As the steady ascent continues, the snow(about an inch of fresh powder) covered everything and screened views began opening up behind me.  Here is a nice look back north towards Deep Notch, where Route 42 winds through.
The climb was enough to get me huffing and puffing as I continued heading upward.
Snow covered slopes.
I found a nice break in the trees which provided a good view east towards Balsalm, Sherrill and North Dome.
After about 1.8 miles and an elevation of about 3500 feet, I arrived at a large plateau.  I continued north along this flat area for a couple hundred yards and then arrived at the last push up to the summit.
Arriving at the 3520 foot summit of Halcott Mountain! The summit is fairly nondescript but there is a large rock which provides a sliver of a view to the south.
My summit photo.  #25!
The summit canister.  Elevation gain from the parking lot is just under 1700 feet.
The "view" south from the large rock ledge near the summit canister.
After signing in to the canister and gulping down some Gatorade, I headed back down off the summit, at first following an obvious herd path and then simply climbing down the head wall near Bushnellville Creek.  Looking back up a small, dried up stream on the descent.
I soon arrived at the creek and basically followed it down the steep slopes of the mountain.  As I began to near the road(about .3 of a mile) I came to a series of picturesque falls on the creek.
Each falls downstream seemed to be more impressive than the one before it.
A look back up at several falls.
I soon could hear the sounds of Route 42 traffic through the trees and I crossed the creek, heading north about .2 of a mile back to the car.  Hiked about 4 miles RT, but being a true bushwhack hike it is certainly much more difficult than a trail hike.
A final view south back towards Deep Notch from a clearing along Route 42.  The side profile of Sleeping Lion Mountain(the peak just north of Halcott) can be seen clearly in this photo.

Saturday, March 26, 2016

Rensselaerville State Forest

Took a ride out to rural western Albany County after work this afternoon under brilliant blue skies.  Rensselaerville is a quiet yet beautiful town which borders Schoharie County to the west and Greene County to the south.  It is a place of much natural beauty and is best approached from the east by following Route 85(Delaware Turnpike) all the way to its terminus in the quaint hamlet of Rensselaerville.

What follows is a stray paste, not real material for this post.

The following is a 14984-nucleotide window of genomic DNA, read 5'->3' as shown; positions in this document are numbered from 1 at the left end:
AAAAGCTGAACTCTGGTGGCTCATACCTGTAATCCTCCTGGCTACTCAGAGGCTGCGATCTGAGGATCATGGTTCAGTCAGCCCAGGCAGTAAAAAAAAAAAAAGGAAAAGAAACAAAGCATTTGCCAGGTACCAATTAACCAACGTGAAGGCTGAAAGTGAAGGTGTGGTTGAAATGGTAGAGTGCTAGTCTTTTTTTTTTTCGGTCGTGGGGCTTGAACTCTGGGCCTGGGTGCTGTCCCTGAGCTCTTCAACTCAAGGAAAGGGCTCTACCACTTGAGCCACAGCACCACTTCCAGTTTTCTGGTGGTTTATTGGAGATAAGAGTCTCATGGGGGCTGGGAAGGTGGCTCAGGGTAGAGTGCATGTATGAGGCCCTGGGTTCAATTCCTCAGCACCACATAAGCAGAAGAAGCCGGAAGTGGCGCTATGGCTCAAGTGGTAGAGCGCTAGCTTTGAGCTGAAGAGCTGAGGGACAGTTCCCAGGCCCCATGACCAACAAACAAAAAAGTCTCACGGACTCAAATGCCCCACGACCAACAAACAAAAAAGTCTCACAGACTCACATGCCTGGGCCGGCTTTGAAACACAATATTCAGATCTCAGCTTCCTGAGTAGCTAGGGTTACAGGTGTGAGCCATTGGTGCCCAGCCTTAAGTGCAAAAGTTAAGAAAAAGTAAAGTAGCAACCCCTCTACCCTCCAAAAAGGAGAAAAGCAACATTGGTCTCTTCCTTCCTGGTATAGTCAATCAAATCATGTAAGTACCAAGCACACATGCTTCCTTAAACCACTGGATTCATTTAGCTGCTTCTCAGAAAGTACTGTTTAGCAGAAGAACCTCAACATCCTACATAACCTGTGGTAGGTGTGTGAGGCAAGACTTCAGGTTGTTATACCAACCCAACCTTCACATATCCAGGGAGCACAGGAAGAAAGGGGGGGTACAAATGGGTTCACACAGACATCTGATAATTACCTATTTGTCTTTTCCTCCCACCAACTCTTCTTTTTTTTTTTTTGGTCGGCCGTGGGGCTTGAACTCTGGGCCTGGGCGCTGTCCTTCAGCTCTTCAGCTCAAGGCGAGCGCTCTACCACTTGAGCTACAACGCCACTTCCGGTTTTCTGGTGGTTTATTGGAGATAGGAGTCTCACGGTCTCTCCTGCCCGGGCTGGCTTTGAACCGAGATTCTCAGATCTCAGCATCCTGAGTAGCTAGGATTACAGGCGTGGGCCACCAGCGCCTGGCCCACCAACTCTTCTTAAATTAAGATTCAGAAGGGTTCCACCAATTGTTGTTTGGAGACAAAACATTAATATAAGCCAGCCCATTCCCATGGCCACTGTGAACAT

Turning right onto Albany County Route 353 brings you through the heart of the village and then climbs up rolling hills to gorgeous open fields and views.  There are several roads which branch off to the south(CR 359/360, CR 358) that provide incredible southerly views towards the Northern Catskills.  Here is a nice shot of an old barn with the Catskill Peaks dominating the skyline.
If you have the time, I strongly urge you to explore the back roads of this area.  You will not be disappointed.  I eventually made my way west along County 353 down to County 358, and then Cheese Hill Road.  I parked at the intersection of Cheese Hill Road and the CCC Road.  The first thing I noticed as I stepped out of the car, was the sounds of song birds in the air.  The rushing people and passing cars were far from sight and mind here.  Yes, this was a perfect spot for a quiet walk.
I began walking the CCC Road, a road that was built in the 1930's as part of reforestation work and made up of red slate.
There are many woods roads that double as hiking trails which criss-cross this forest. None are well marked however, so be careful and have a map if you are going to explore these woods.
I followed a woods road east down to a picturesque beaver pond.
Enjoying a relaxing spot along the shore.
Stone walls line the woods, a reminder of our farming past.
Passing through a pine plantation.
This is a high elevation forest, with an average elevation of 2100 feet.  This makes for a good cross country skiing destination in the winter, but poor drainage makes for very muddy trails in the spring.
Even the main roads of the forest see so little traffic that they themselves can be hiked.  I hiked the CCC Road to Scutt Road, and then turned and followed Scutt Road to the south.  I only saw one other car my entire road walk.
A nice view past a fence and across open fields towards the hills of Schoharie County from Scutt Road.
I hiked about 4 miles total on a picture perfect early spring day in the beautiful hilltowns of Albany County.